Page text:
Following the tradition, as soon as Queen Maha Maya sensed that the time was approaching for her son to be born, she returned to her parents home for the birth. Nevertheless, when they arrived at the beautiful flower garden of Lumbini Park, which was situated half way from her parents home, Queen Maya was so delighted by the beauty of the park that she stepped down from her palanquin for a walk. While walking she felt the baby was coming. She called the servants to assist her and gave birth standing while holding onto a sal branch. It was a almost painless birth.
As soon as he was born, the baby began to walk seven steps forward and, at each step, a lotus flower appeared on the ground. At the seventh stride, he stopped and, with a noble voice, said: “I was born for enlightenment. This is my last life in this world of consciousness.”
After the birth of her baby son, Queen Maha Maya immediately returned to Kapilavatthu. When the King learnt of this he was very happy, and the news of the birth of the long-awaited heir spread around the kingdom there was rejoicing all over the country.
Hearing about this fabulous news, Asita, a well-known sage who lived in the jungle and also a former teacher of King Suddhodana, went immediately to see the king and queen and their newborn son. The king was very happy to see his wise old teacher again.The king brought the prince before him and said, “Teacher, my son was born only yesterday. Here he is. Please see if his future will be good.”
Taking the child in his arms to exam more closely, Asita says: “Your little prince has charismatic characteristics which I have never seen in my life. After seeing the special characteristics of the little prince, I can foresee two paths that the prince Siddharta can take when growing up. If he chooses the worldly life, he will be the Wheel-Turning Sagely King. If, in the other hand, he renounces the world and leads a spiritual life, he will become the Great Teacher, the teacher of all, unequal teacher. He will become a Buddha.
Concerned by this foreseen, the king replies: “My son is the Crown Prince. I will not allow my son to follow the ascetic path. I want him to stay on the throne and become the greatest king the world has ever seen, the ruler of all the four continents, which is the greatest honor of all kings. What would ever inspire my son, the great prince, to choose such a path and renounce the world?
Asita replies calmly: “If the Prince sees the four signs, namely, an old man, a sick man, a dead man and a monk, this will remind him of his votes. After seeing these four signs, the Prince will leave the royal treasure and renounce the world. He will instead dedicate his life to finding the way to overcome the suffering in the world.”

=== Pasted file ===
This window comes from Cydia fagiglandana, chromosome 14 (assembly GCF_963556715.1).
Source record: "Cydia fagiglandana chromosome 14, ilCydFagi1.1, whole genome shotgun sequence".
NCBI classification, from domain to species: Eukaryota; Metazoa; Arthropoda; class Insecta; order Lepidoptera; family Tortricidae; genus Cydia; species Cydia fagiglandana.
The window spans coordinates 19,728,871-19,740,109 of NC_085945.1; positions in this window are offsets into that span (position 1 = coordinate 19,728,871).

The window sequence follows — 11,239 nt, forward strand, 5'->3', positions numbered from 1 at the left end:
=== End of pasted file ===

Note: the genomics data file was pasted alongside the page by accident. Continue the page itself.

The King insists: “No saving the world from suffering. I want my son to rule my kingdom… and the whole world, if possible. (Addressing to his ministers) From this time forth, if ever the Prince leaves the palace gates, let no such sign be allowed to come near him. Remove them from the streets. No old people, no sick person, no corpse and no monks are allowed in his path. Siddharta will be a great king and no one will stop that.
But King Suddhodana failed to notice the expression at the Queen’s face. An expression full of sadness. The moment she heard Asita saying he wouldn’t live long enough to see her son become a Buddha, a shiver of fear passed through her, followed but the deepest sadness she ever felt. She had that strange feeling that she wouldn’t live long enough to see her son grow up either. In fact, she sensed her end was very close.
On the fifth day of his son’s life, the king invited five wise men to witness the naming ceremony and to suggest a good name for the prince. The wise men examined the birthmarks of the prince and concluded, “The prince will be King of Kings if he wants to rule. If he chooses a religious life then he will become the Wisest — the Buddha.”
The youngest of the five wise men, Ajnata Kaundinya, then said, “This prince will be the Buddha and nothing else.”
Then the wise men gave him the name Siddhartha meaning “wish-fulfilled” or “one who has accomplished his goal”.
Concerned about Prince Siddharta, Queen Maha Maya called her younger sister, Maha Pajapati, and made her promisse she would take her place as the mother of Siddharta and to take care of her son in case something happens to her. Maha Pajapati didn’t understand at the beginning and tried to convince her sister she was overreacting. But Queen Maha Maya insisted, she wouldn’t give up. Seeing her sister’s despair, Maha Pajapati gave her word she would raise Prince Siddharta as if he would be his own son.
Later, King Suddhodana married Maha Pajapati, making her his new Queen and they had two other children: a boy named Nanda and a girl named Sundari Nanda, both Siddharta half sieblings. But although Maha Pajapati loved them very much, she gave her own children to nurses and nursed Prince Siddharta herself.
(to be continued…)